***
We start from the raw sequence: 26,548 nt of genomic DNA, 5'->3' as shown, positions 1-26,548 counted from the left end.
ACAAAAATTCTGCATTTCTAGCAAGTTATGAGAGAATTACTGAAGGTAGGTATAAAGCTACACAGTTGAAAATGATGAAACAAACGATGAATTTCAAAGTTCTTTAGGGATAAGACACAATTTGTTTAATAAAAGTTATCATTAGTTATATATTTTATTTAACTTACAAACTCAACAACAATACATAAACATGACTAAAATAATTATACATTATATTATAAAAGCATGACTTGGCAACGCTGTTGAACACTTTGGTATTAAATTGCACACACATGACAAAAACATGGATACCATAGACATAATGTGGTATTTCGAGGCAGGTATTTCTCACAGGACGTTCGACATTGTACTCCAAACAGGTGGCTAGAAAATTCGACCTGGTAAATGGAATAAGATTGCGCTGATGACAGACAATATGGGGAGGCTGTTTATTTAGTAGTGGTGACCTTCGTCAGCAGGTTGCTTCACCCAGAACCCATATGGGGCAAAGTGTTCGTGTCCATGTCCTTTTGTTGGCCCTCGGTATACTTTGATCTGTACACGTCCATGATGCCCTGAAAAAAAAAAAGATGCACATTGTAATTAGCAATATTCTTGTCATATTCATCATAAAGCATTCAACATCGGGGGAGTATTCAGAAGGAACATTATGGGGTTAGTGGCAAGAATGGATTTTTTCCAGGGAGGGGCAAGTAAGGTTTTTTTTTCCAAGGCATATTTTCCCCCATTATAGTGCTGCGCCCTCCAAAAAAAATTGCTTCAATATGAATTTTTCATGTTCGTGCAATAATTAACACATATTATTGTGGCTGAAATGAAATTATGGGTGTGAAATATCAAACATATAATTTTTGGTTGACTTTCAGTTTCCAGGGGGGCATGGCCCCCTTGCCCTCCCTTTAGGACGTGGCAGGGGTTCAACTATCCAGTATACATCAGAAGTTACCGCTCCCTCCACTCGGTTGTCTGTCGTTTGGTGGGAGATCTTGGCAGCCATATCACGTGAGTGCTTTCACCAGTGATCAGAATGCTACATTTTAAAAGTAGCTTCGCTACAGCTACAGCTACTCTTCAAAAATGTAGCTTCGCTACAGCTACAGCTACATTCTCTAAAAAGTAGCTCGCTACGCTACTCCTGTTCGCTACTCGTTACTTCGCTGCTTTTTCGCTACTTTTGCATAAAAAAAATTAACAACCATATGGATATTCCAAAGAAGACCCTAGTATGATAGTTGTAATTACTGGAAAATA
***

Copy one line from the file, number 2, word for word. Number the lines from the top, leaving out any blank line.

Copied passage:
ACAAAAATTCTGCATTTCTAGCAAGTTATGAGAGAATTACTGAAGGTAGGTATAAAGCTACACAGTTGAAAATGATGAAACAAACGATGAATTTCAAAGTTCTTTAGGGATAAGACACAATTTGTTTAATAAAAGTTATCATTAGTTATATATTTTATTTAACTTACAAACTCAACAACAATACATAAACATGACTAAAATAATTATACATTATATTATAAAAGCATGACTTGGCAACGCTGTTGAACACTTTGGTATTAAATTGCACACACATGACAAAAACATGGATACCATAGACATAATGTGGTATTTCGAGGCAGGTATTTCTCACAGGACGTTCGACATTGTACTCCAAACAGGTGGCTAGAAAATTCGACCTGGTAAATGGAATAAGATTGCGCTGATGACAGACAATATGGGGAGGCTGTTTATTTAGTAGTGGTGACCTTCGTCAGCAGGTTGCTTCACCCAGAACCCATATGGGGCAAAGTGTTCGTGTCCATGTCCTTTTGTTGGCCCTCGGTATACTTTGATCTGTACACGTCCATGATGCCCTGAAAAAAAAAAAGATGCACATTGTAATTAGCAATATTCTTGTCATATTCATCATAAAGCATTCAACATCGGGGGAGTATTCAGAAGGAACATTATGGGGTTAGTGGCAAGAATGGATTTTTTCCAGGGAGGGGCAAGTAAGGTTTTTTTTTCCAAGGCATATTTTCCCCCATTATAGTGCTGCGCCCTCCAAAAAAAATTGCTTCAATATGAATTTTTCATGTTCGTGCAATAATTAACACATATTATTGTGGCTGAAATGAAATTATGGGTGTGAAATATCAAACATATAATTTTTGGTTGACTTTCAGTTTCCAGGGGGGCATGGCCCCCTTGCCCTCCCTTTAGGACGTGGCAGGGGTTCAACTATCCAGTATACATCAGAAGTTACCGCTCCCTCCACTCGGTTGTCTGTCGTTTGGTGGGAGATCTTGGCAGCCATATCACGTGAGTGCTTTCACCAGTGATCAGAATGCTACATTTTAAAAGTAGCTTCGCTACAGCTACAGCTACTCTTCAAAAATGTAGCTTCGCTACAGCTACAGCTACATTCTCTAAAAAGTAGCTCGCTACGCTACTCCTGTTCGCTACTCGTTACTTCGCTGCTTTTTCGCTACTTTTGCATAAAAAAAATTAACAACCATATGGATATTCCAAAGAAGACCCTAGTATGATAGTTGTAATTACTGGAAAATA